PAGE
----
Southern Illinois' first trauma center to go live Monday - WSIL-TV 3 Southern Illinois

Southern Illinois' first trauma center to go live Monday

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CARBONDALE (WSIL) -- Memorial Hospital of Carbondale will become the first hospital in southern Illinois to be designated as a trauma center.

In a release, SIH announced the hospital's Level II trauma center designation will go live at 7 a.m. Monday, November 4, a  result that stems from five years of hard work and meticulous planning behind the scenes.

There are two levels of trauma centers in Illinois. Level II centers handle the second-most severe level of injuries. Level II trauma patients experience injuries that doctors can definitively treat, such as trauma sustained in an assault, a fall, or a crash. 

The hospital held its final practice drill Friday to demonstrate the carefully orchestrated process of transporting patients and getting them immediate treatment.

The trauma program's medical director Dr. Eduardo Smith-Singares says the new designation will allow victims to be treated within the 'golden hour.' The term refers to the time from the patient's initial injury to the time the patient is treated.

Prior to the designation, Dr. Smith-Singares says the closest trauma centers were located in St. Louis and Evansville, 40 minutes away by helicopter. He adds that treating the patient within that critical time frame can make the difference between life and death.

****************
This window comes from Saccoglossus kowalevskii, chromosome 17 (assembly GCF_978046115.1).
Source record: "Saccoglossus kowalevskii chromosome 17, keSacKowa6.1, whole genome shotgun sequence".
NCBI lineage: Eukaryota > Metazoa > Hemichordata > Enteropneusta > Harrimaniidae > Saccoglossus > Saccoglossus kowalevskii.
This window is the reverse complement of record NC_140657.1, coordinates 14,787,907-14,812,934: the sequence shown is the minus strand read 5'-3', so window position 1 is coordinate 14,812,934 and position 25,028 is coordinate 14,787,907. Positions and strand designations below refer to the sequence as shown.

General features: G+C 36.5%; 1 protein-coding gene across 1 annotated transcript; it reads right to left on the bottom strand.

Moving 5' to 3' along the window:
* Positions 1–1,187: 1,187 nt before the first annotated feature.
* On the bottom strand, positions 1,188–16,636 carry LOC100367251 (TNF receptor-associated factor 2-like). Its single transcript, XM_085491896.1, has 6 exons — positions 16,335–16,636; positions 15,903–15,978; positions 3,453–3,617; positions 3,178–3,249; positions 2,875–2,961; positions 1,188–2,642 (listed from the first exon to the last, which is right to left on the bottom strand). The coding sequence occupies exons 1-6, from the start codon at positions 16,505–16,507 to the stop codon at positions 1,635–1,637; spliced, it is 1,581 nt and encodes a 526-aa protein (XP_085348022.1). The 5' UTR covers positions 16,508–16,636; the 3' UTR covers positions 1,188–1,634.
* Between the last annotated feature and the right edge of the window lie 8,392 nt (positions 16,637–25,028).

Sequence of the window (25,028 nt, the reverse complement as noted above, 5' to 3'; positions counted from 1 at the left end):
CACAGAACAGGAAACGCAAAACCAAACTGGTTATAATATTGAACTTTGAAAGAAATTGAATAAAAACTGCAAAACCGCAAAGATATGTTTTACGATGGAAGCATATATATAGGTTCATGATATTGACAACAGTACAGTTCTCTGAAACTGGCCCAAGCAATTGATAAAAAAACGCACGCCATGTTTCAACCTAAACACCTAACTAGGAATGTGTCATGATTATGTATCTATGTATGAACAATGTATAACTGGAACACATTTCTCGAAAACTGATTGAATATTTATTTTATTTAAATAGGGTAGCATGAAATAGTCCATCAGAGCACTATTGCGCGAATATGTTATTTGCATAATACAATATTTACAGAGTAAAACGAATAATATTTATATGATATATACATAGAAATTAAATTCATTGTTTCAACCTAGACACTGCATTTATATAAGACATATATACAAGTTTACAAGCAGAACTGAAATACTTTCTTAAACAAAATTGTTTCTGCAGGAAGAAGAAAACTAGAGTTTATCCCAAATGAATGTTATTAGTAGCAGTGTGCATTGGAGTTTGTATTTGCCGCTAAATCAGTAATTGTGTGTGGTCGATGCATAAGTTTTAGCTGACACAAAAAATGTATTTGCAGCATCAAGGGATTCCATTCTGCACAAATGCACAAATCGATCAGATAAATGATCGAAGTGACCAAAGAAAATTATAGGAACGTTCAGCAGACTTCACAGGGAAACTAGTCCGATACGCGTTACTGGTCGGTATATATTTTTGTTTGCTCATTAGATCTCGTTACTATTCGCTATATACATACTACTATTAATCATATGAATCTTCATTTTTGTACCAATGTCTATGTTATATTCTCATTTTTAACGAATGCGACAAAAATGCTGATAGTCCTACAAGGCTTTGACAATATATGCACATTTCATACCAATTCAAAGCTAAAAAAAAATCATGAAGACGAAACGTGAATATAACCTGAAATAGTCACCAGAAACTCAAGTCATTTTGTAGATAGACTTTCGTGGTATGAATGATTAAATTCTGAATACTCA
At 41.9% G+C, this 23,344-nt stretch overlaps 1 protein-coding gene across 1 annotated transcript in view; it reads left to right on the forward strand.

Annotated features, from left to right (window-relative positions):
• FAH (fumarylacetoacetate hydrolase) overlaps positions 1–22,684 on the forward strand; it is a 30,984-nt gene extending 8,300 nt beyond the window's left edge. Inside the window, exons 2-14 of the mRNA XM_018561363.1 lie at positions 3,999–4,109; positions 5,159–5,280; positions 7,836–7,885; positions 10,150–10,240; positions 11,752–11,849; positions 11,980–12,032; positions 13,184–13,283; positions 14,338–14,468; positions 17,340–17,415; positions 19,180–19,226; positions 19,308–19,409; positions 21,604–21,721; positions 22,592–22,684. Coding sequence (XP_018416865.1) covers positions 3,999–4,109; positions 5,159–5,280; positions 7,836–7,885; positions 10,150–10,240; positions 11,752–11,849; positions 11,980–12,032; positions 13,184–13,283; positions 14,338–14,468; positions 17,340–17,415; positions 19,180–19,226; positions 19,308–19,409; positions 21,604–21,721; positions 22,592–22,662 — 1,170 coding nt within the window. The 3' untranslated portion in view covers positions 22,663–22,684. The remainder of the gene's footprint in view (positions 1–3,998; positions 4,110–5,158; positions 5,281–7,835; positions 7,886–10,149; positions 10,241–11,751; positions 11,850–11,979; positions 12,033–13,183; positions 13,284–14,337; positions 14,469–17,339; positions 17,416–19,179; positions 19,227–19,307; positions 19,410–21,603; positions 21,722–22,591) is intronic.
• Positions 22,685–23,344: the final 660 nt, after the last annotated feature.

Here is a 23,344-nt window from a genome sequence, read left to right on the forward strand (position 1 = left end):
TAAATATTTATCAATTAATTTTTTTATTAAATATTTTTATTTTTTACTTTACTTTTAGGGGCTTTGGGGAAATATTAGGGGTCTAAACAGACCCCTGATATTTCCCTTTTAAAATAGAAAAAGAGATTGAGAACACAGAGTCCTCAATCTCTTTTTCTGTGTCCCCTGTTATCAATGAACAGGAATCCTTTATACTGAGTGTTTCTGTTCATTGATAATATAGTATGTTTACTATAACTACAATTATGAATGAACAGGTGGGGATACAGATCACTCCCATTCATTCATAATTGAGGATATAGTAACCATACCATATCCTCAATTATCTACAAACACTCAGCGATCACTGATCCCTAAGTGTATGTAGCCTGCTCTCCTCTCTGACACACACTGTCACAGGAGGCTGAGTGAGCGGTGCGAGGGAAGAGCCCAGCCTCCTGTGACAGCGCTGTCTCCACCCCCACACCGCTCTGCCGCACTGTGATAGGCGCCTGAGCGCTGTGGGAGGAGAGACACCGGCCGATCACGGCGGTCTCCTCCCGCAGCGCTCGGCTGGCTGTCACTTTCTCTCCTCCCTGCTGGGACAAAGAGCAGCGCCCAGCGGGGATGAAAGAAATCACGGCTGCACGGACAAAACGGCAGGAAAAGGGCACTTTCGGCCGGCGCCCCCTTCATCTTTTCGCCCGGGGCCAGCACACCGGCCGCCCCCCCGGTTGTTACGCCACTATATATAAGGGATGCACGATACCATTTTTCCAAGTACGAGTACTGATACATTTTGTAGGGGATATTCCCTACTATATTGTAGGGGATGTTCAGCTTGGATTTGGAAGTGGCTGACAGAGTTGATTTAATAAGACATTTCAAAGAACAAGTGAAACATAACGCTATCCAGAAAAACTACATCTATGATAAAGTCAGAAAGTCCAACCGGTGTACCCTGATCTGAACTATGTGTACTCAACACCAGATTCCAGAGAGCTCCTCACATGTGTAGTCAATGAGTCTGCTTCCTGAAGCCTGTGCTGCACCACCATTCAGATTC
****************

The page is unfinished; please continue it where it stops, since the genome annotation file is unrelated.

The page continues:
"Forty minutes is already two-thirds of the 'golden hour.' If the EMS crew is not at the site of the accident within the first 10 minutes, the patient will be late," Dr. Smith-Singares said. "The first 'golden hour' of outcomes will be missed, and these outcomes will not be as good."

The hospital has already treated trauma patients within the last seven months. Between April and September, the facility treated 328 patients.

Jackson County Ambulance Service Director Kenton Schafer says the designation will save families the trouble of driving two hours to check on their loved ones and keep them closer together.

"Not only do you have the anxiety and trauma of the actual accident and trying to deal with that, but they're 100 miles away from you."

Dr. Smith-Singares is confident about how the final drill played out and will measure the results in the coming days to see which areas need improvement.

"The overall goal was to prove that we can take care of multiple victims at the same time," Dr. Smith-Singares said.

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